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The Gentleman's Magazine Library, 1731-1868
English Topography Part III Derbyshire - Dorsetshire
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Editor's Preface
Index of Names

THIS volume deals with the three counties of Derbyshire, Devonshire and Dorsetshire, each of them, as it happens being very fully represented in the old Gentleman's Magazine. The contributions present several points of great interest to the modern inquirer, and which are not to be found in other publications, and it is one of the pleasures of editing this portion of the "Library" to find hidden away so many phases of local history which are now of more than local importance.

Beyond the ordinary local information as to family history, Church history, and topographical details—fully represented in this volume, as they were in the previous volumes—there are some notes upon subjects which are out of the general run. Thus the interesting though meagre notes of local almshouses at Dorchester, Chesterfield, Tavistock, Totnes, Sherborne and Beminster bring into prominence the old system of supporting the poor and indigent, which has died out before the inroads of modern officialism, and which some of us think is better than the modern system. The cry of the poor is bitter enough always, but it is made more bitter than is necessary by the real and natural hatred they have of the workhouse system and its hideous rigidity. These almshouses are scattered about over the country, and they are memorials of a time when the poor were considered to have rights as citizens of an empire in the building up of which they have had a share.

Another subject interesting to modern times is that of fairs, and the recent report of the Markets Commission explains how closely connected are our modern requirements to the ancient methods of meeting the necessities of the people. The fairs and markets of South Zeal, Modbury, Honiton, Plympton St. Maurice and Tavistock, have only a very few notes given to them in the several communications, but they are very useful as indicating the activity in the past in respect of this important machinery for distribution of food supplies. The old municipal rights of South Zeal, Plympton St. Maurice and other places are described with some curious details.

Of customs and manners that are gone, never to be revived—the expression of people's thoughts by their action—we have the curious description of games played at Buxton, the custom of separating the sexes at church at Bilstone, the bell-ringing customs at Dorchester, for the labourers to begin their daily work, at sundown, and at funerals ; and the custom of holding schools in belfries, as at Milton Abbas. It is mentioned, in connection with this place (p. 300), that the villein tenants could not send their children to school without the consent of their lords, a state of things not generally connected with manorial rights. The curious mention of a brief for the renovation of the Theatre Royal, in 1673, which occurs at Symondsbury, is an interesting bit of dramatic history which is worth while pursuing somewhat further, and perhaps some of our great authorities on this subject—Mr. Joseph Knight, Mr. H. B. Wheatley, or Mr. T. F. Ordish—may take up the fact and see how it influences their researches.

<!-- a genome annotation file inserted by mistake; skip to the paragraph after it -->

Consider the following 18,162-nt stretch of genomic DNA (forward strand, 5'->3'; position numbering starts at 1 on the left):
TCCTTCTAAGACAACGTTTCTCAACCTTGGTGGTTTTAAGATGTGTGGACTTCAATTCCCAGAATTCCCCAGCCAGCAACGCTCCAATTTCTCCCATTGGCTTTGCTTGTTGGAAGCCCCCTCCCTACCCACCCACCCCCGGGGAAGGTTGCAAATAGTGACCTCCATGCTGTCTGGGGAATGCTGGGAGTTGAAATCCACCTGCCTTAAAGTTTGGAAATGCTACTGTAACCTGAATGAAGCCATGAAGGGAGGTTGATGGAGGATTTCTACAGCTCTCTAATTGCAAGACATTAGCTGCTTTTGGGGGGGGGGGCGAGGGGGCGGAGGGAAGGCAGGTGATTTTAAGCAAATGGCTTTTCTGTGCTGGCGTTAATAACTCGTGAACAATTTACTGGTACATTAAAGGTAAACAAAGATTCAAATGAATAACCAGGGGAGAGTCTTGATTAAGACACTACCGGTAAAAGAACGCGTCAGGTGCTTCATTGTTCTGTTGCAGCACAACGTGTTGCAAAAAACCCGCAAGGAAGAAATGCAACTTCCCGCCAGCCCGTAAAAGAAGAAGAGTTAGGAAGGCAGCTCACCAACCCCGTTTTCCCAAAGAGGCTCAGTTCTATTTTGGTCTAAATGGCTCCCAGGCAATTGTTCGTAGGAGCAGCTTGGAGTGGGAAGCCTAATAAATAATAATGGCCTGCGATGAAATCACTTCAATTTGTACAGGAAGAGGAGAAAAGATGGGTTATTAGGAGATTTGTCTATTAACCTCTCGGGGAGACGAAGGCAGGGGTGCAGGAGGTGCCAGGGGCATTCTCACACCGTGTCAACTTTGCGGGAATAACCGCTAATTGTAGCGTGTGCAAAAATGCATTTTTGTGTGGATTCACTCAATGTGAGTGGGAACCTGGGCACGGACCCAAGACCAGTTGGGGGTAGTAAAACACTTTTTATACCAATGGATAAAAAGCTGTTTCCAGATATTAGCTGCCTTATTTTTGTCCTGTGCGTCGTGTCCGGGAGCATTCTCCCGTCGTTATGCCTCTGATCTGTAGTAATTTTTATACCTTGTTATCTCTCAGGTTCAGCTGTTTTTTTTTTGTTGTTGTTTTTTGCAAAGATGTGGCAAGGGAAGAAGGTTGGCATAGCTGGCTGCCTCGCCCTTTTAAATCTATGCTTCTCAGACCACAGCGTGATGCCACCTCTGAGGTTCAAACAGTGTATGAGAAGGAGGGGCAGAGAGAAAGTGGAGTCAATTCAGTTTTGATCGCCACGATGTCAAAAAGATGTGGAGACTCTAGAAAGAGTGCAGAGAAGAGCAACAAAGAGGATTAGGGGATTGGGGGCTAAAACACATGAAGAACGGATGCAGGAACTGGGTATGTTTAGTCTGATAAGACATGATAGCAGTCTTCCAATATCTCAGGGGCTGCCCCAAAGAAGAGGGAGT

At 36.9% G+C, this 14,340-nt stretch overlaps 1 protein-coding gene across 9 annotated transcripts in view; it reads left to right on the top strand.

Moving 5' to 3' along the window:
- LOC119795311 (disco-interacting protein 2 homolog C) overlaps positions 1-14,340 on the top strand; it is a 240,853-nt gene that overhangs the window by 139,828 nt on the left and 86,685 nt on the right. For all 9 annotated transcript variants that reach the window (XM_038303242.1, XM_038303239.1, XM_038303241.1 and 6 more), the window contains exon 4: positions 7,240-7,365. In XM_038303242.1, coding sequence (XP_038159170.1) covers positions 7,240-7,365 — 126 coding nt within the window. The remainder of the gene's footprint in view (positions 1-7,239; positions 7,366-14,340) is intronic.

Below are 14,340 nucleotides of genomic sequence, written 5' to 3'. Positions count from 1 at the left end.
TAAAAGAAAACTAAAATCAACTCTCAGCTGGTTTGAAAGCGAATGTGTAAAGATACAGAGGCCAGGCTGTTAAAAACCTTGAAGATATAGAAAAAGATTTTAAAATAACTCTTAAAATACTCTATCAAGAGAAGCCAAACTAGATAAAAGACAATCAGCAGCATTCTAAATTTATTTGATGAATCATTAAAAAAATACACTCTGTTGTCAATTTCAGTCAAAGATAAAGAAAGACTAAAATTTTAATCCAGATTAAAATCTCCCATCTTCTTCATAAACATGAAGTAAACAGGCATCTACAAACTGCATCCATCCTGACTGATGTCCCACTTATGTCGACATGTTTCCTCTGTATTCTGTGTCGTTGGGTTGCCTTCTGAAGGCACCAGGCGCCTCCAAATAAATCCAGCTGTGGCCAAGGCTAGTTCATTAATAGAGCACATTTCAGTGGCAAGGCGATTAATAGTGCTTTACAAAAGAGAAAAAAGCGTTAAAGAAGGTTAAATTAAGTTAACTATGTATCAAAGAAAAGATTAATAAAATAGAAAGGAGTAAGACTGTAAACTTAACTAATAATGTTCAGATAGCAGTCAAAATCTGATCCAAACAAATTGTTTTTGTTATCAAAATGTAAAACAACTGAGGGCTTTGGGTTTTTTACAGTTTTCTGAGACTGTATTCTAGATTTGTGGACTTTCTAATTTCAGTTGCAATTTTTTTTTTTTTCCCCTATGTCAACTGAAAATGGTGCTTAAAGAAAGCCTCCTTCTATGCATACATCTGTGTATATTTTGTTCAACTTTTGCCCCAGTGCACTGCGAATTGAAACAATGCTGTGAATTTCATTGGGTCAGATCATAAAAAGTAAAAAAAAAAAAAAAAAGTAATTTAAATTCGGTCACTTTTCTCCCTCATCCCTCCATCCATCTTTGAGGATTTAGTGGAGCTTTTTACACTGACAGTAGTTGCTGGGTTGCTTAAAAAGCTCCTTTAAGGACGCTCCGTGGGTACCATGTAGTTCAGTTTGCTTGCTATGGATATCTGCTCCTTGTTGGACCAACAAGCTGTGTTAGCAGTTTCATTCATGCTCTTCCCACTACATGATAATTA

County boundaries are not unchangeable, as may be seen by the adjustment between Dorsetshire and Devonshire, mentioned on page 248. The Church Barn, at Hardwick, mentioned on page 237, is of interest just now, when the destruction quite recently of the last one extant has revived interest in this subject.

The communications upon the Revolution House at Whittington are of great historical interest, as they describe the condition and traditions of the place in a way that could not be attempted now. These historical monuments are vanishing gradually from our villages and towns; but it should not be allowed, so long as English people take interest in a history which is second to that of no nation.

It is pleasing to think that the suggestion made in the preface to the previous volume, that a catalogue of benefactions recorded on church monuments should be undertaken, has found some considerable response, thanks to the way in which some of the literary journals took it up, particularly the Athenæum and the Antiquary. At the meeting of the congress of archæological societies, in July last, I brought forward a motion urging upon the local societies to see to this subject, and it was carried, with some hope that good progress might be made in the near future with this important subject. Many charities have been allowed to lapse, and are recorded only on their church tablets, and the Charity Commissioners now pursuing their inquiries over the kingdom do not go outside the charities that now exist.

The contributions are very unequal in length. Plymouth is dismissed with a paragraph. But the smaller places are perhaps what we wanted to know more about. Mr. Barnes, the Dorset poet, and Mrs. Bray, the correspondent of Southey, both contributed for their respective counties. Not long before her death I had the pleasure of seeing Mrs. Bray, and I well remember the vigour with which she then spoke of her beloved Devonshire home. Place-names are proverbially dangerous ground to venture far upon, but it is worth notice that London place-names are repeated in Devonshire four times.

Mr. F. A. Milne has read all the sheets and compiled the two Indexes. The index of personal names is longer than either of the two previous ones, thus showing that local family matters have been increasingly attended to with reference to these three counties.

November, 1892.